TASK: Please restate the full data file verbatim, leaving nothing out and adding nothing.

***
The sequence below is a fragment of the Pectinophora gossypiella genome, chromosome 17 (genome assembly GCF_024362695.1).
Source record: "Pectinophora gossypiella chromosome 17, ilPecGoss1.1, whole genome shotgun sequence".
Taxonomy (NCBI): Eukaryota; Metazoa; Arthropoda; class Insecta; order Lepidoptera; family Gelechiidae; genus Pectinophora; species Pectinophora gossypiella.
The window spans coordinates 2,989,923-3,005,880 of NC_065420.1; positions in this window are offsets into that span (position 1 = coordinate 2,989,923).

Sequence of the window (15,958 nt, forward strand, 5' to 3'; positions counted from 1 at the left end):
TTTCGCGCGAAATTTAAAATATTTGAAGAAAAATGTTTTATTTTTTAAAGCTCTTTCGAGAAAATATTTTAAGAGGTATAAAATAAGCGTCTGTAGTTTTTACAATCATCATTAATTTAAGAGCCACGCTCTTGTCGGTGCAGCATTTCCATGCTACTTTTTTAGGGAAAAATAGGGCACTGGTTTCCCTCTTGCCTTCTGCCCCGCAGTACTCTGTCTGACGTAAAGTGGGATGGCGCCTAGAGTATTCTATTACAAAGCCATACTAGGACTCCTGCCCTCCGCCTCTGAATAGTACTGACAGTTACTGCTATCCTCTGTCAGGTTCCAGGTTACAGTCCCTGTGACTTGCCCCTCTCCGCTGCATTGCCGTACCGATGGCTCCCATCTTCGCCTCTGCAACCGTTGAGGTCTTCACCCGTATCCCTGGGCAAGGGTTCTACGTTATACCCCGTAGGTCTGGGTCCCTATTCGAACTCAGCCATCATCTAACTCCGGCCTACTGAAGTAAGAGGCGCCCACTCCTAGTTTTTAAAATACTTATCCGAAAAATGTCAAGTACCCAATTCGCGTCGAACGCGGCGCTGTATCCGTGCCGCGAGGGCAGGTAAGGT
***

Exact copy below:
The sequence below is a fragment of the Pectinophora gossypiella genome, chromosome 17 (genome assembly GCF_024362695.1).
Source record: "Pectinophora gossypiella chromosome 17, ilPecGoss1.1, whole genome shotgun sequence".
Taxonomy (NCBI): Eukaryota; Metazoa; Arthropoda; class Insecta; order Lepidoptera; family Gelechiidae; genus Pectinophora; species Pectinophora gossypiella.
The window spans coordinates 2,989,923-3,005,880 of NC_065420.1; positions in this window are offsets into that span (position 1 = coordinate 2,989,923).

Sequence of the window (15,958 nt, forward strand, 5' to 3'; positions counted from 1 at the left end):
TTTCGCGCGAAATTTAAAATATTTGAAGAAAAATGTTTTATTTTTTAAAGCTCTTTCGAGAAAATATTTTAAGAGGTATAAAATAAGCGTCTGTAGTTTTTACAATCATCATTAATTTAAGAGCCACGCTCTTGTCGGTGCAGCATTTCCATGCTACTTTTTTAGGGAAAAATAGGGCACTGGTTTCCCTCTTGCCTTCTGCCCCGCAGTACTCTGTCTGACGTAAAGTGGGATGGCGCCTAGAGTATTCTATTACAAAGCCATACTAGGACTCCTGCCCTCCGCCTCTGAATAGTACTGACAGTTACTGCTATCCTCTGTCAGGTTCCAGGTTACAGTCCCTGTGACTTGCCCCTCTCCGCTGCATTGCCGTACCGATGGCTCCCATCTTCGCCTCTGCAACCGTTGAGGTCTTCACCCGTATCCCTGGGCAAGGGTTCTACGTTATACCCCGTAGGTCTGGGTCCCTATTCGAACTCAGCCATCATCTAACTCCGGCCTACTGAAGTAAGAGGCGCCCACTCCTAGTTTTTAAAATACTTATCCGAAAAATGTCAAGTACCCAATTCGCGTCGAACGCGGCGCTGTATCCGTGCCGCGAGGGCAGGTAAGGT